There is a vicious and unsustainable cycle in the Amazon. [Vulnerable people] have to utilize forest resources since they do not have work. And they dont have work since we do not have a strategy. Lets make one. Lets strengthen familial farming. Lets empower these neighborhoods to produce their own products, something with excellent value so they can deal within the international or the national market. Lets work with the forest, not ruin it.
Estêvão Ciavatta is a screenwriter, movie, and director producer renowned for the award payouts documentaries NELSON SARGENTO and AMAZÔNIA SOCIEDADE ANÔNIMA (Amazonia Undercover). He has directed dozens of television shows, including the award winning BRASIL LEGAL and CENTRAL DA PERIFERIA, both for TV GLOBO. For HBO, he created, directed, and produced the series PREAMAR, main selection FIPA (Biarritz, France), and SANTOS DUMONT, released in 70 countries around the globe. Ciavatta is also founding partner of Pindorama Filmes, the very first Brazilian carbon neutral company in the cinema/TV industry and a reference in environmental and social issues. Ciavatta led the crowdfunding project “Dá Pé,” among the 10 biggest in Brazil, that activated 7 million people to plant 36,000 trees.Enjoyed reading this post? Share it with your network!Viewpoints showcases expert analysis and commentary from the Forest Trends group.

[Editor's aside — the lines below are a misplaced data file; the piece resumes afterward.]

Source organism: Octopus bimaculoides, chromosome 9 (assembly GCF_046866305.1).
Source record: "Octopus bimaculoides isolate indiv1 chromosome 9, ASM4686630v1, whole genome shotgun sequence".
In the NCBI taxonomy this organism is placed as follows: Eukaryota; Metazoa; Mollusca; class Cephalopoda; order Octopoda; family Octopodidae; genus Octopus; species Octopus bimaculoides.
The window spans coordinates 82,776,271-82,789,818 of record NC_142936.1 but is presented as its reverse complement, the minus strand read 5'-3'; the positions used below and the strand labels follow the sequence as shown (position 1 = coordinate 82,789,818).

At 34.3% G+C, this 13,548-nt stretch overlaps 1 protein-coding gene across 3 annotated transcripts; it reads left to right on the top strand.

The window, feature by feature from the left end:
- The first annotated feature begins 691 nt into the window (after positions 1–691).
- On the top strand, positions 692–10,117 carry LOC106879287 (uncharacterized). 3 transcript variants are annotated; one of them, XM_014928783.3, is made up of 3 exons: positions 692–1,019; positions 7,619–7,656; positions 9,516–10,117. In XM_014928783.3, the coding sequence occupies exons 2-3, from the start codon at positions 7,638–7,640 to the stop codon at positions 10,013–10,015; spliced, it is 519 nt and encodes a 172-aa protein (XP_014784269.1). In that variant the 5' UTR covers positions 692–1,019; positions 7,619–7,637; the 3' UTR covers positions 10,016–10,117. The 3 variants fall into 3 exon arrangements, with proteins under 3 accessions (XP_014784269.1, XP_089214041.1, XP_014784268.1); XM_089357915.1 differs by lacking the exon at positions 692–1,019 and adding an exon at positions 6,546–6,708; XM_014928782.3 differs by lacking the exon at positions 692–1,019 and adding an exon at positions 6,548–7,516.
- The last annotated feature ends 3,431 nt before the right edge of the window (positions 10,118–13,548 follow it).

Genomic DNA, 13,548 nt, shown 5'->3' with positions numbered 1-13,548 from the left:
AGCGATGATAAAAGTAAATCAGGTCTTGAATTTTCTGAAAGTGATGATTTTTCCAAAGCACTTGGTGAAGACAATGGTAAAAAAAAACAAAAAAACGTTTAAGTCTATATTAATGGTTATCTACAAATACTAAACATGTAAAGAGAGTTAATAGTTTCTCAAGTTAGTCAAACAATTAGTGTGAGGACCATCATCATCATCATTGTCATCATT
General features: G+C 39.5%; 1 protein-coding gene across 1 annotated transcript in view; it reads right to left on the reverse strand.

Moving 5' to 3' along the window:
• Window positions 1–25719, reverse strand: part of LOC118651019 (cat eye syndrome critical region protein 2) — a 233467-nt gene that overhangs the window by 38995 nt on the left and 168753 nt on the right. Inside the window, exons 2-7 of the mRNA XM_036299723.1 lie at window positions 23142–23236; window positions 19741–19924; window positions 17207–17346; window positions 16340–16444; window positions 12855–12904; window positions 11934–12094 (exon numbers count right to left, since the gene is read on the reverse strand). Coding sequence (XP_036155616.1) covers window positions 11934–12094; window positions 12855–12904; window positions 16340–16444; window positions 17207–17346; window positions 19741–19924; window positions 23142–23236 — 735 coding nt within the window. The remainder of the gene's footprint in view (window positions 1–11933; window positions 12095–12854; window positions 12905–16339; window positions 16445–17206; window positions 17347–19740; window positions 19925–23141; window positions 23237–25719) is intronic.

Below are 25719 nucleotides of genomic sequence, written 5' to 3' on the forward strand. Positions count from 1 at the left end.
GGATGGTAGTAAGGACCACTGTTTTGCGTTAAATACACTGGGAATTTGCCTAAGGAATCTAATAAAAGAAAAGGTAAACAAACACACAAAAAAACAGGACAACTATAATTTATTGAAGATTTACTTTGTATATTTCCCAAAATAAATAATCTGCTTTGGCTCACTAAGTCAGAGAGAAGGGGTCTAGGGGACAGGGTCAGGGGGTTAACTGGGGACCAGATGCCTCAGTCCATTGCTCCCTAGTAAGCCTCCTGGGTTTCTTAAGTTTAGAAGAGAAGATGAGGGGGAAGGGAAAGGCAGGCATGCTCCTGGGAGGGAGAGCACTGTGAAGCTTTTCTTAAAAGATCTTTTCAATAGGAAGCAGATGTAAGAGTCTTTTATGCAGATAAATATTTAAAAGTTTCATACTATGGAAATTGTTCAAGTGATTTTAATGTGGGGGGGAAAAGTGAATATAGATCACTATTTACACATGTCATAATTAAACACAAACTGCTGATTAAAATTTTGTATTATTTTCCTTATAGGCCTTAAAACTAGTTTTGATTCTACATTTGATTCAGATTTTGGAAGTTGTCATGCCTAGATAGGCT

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I believe this was very important for me since I took a trip through all the states of the Amazon and discovered the scale of forest destruction. And land getting itself was and is accountable for an excellent part of logging in the Amazon.
Thats why I chose to make the film Amazon Undercover, utilizing the series material and continuing the shootings for the following 5 years.
What we dont have in place are public policies that assist land use preparation and sustainable advancement for the cities in the Amazon. Practically 80% of the Amazons population lives in the cities, which have the most poverty and lowest health and wellbeing of Brazil.